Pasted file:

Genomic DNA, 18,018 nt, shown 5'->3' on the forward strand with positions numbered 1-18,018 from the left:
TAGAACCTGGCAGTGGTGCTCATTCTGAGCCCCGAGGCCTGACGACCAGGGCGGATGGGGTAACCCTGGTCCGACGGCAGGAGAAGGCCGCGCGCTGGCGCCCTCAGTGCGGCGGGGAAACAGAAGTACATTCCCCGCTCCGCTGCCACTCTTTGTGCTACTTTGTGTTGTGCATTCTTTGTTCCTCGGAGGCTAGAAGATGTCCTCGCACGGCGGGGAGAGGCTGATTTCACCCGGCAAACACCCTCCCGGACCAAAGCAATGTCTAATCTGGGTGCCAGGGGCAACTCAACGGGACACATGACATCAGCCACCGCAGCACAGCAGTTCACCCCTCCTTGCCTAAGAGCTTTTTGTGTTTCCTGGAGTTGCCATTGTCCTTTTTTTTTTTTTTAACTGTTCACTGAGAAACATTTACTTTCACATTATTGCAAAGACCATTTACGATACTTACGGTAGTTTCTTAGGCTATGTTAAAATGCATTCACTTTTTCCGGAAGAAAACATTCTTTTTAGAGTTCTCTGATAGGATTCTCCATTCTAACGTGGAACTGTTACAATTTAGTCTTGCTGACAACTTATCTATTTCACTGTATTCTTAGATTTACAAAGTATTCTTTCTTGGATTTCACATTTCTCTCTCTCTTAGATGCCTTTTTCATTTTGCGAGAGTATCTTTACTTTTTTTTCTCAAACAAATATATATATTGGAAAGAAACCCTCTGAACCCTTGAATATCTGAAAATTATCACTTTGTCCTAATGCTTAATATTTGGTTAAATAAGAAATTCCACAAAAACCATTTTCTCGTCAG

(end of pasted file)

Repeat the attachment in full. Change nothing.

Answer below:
Genomic DNA, 18,018 nt, shown 5'->3' on the forward strand with positions numbered 1-18,018 from the left:
TAGAACCTGGCAGTGGTGCTCATTCTGAGCCCCGAGGCCTGACGACCAGGGCGGATGGGGTAACCCTGGTCCGACGGCAGGAGAAGGCCGCGCGCTGGCGCCCTCAGTGCGGCGGGGAAACAGAAGTACATTCCCCGCTCCGCTGCCACTCTTTGTGCTACTTTGTGTTGTGCATTCTTTGTTCCTCGGAGGCTAGAAGATGTCCTCGCACGGCGGGGAGAGGCTGATTTCACCCGGCAAACACCCTCCCGGACCAAAGCAATGTCTAATCTGGGTGCCAGGGGCAACTCAACGGGACACATGACATCAGCCACCGCAGCACAGCAGTTCACCCCTCCTTGCCTAAGAGCTTTTTGTGTTTCCTGGAGTTGCCATTGTCCTTTTTTTTTTTTTTAACTGTTCACTGAGAAACATTTACTTTCACATTATTGCAAAGACCATTTACGATACTTACGGTAGTTTCTTAGGCTATGTTAAAATGCATTCACTTTTTCCGGAAGAAAACATTCTTTTTAGAGTTCTCTGATAGGATTCTCCATTCTAACGTGGAACTGTTACAATTTAGTCTTGCTGACAACTTATCTATTTCACTGTATTCTTAGATTTACAAAGTATTCTTTCTTGGATTTCACATTTCTCTCTCTCTTAGATGCCTTTTTCATTTTGCGAGAGTATCTTTACTTTTTTTTCTCAAACAAATATATATATTGGAAAGAAACCCTCTGAACCCTTGAATATCTGAAAATTATCACTTTGTCCTAATGCTTAATATTTGGTTAAATAAGAAATTCCACAAAAACCATTTTCTCGTCAG